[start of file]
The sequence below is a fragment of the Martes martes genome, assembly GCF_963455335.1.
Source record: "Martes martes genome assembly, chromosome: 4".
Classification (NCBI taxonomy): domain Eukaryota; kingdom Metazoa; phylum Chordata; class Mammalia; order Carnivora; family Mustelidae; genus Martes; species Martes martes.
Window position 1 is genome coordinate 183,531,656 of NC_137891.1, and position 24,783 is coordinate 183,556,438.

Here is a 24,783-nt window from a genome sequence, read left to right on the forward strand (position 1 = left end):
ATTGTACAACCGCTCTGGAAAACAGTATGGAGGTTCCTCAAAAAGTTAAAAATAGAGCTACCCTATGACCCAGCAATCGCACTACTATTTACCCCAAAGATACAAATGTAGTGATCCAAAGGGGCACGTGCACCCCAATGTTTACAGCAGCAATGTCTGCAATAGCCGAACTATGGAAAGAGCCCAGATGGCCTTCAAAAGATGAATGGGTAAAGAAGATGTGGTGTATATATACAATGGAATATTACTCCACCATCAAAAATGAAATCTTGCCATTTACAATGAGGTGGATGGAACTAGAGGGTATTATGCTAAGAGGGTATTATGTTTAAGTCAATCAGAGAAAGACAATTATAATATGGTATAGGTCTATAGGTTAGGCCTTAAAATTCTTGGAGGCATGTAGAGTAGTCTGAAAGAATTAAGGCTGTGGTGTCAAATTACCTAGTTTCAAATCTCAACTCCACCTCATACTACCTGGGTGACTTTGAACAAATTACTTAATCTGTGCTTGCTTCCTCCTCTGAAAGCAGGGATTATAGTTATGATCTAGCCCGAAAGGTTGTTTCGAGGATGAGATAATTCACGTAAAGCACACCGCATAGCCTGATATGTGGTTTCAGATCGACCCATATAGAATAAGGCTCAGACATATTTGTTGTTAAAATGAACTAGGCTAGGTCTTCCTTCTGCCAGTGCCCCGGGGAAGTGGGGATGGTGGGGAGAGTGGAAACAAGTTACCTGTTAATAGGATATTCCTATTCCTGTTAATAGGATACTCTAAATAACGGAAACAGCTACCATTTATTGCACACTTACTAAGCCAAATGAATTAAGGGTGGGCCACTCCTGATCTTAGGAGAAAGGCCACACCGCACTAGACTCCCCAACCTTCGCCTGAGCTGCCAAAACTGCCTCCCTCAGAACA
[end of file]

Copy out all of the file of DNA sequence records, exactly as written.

The sequence below is a fragment of the Martes martes genome, assembly GCF_963455335.1.
Source record: "Martes martes genome assembly, chromosome: 4".
Classification (NCBI taxonomy): domain Eukaryota; kingdom Metazoa; phylum Chordata; class Mammalia; order Carnivora; family Mustelidae; genus Martes; species Martes martes.
Window position 1 is genome coordinate 183,531,656 of NC_137891.1, and position 24,783 is coordinate 183,556,438.

Here is a 24,783-nt window from a genome sequence, read left to right on the forward strand (position 1 = left end):
ATTGTACAACCGCTCTGGAAAACAGTATGGAGGTTCCTCAAAAAGTTAAAAATAGAGCTACCCTATGACCCAGCAATCGCACTACTATTTACCCCAAAGATACAAATGTAGTGATCCAAAGGGGCACGTGCACCCCAATGTTTACAGCAGCAATGTCTGCAATAGCCGAACTATGGAAAGAGCCCAGATGGCCTTCAAAAGATGAATGGGTAAAGAAGATGTGGTGTATATATACAATGGAATATTACTCCACCATCAAAAATGAAATCTTGCCATTTACAATGAGGTGGATGGAACTAGAGGGTATTATGCTAAGAGGGTATTATGTTTAAGTCAATCAGAGAAAGACAATTATAATATGGTATAGGTCTATAGGTTAGGCCTTAAAATTCTTGGAGGCATGTAGAGTAGTCTGAAAGAATTAAGGCTGTGGTGTCAAATTACCTAGTTTCAAATCTCAACTCCACCTCATACTACCTGGGTGACTTTGAACAAATTACTTAATCTGTGCTTGCTTCCTCCTCTGAAAGCAGGGATTATAGTTATGATCTAGCCCGAAAGGTTGTTTCGAGGATGAGATAATTCACGTAAAGCACACCGCATAGCCTGATATGTGGTTTCAGATCGACCCATATAGAATAAGGCTCAGACATATTTGTTGTTAAAATGAACTAGGCTAGGTCTTCCTTCTGCCAGTGCCCCGGGGAAGTGGGGATGGTGGGGAGAGTGGAAACAAGTTACCTGTTAATAGGATATTCCTATTCCTGTTAATAGGATACTCTAAATAACGGAAACAGCTACCATTTATTGCACACTTACTAAGCCAAATGAATTAAGGGTGGGCCACTCCTGATCTTAGGAGAAAGGCCACACCGCACTAGACTCCCCAACCTTCGCCTGAGCTGCCAAAACTGCCTCCCTCAGAACA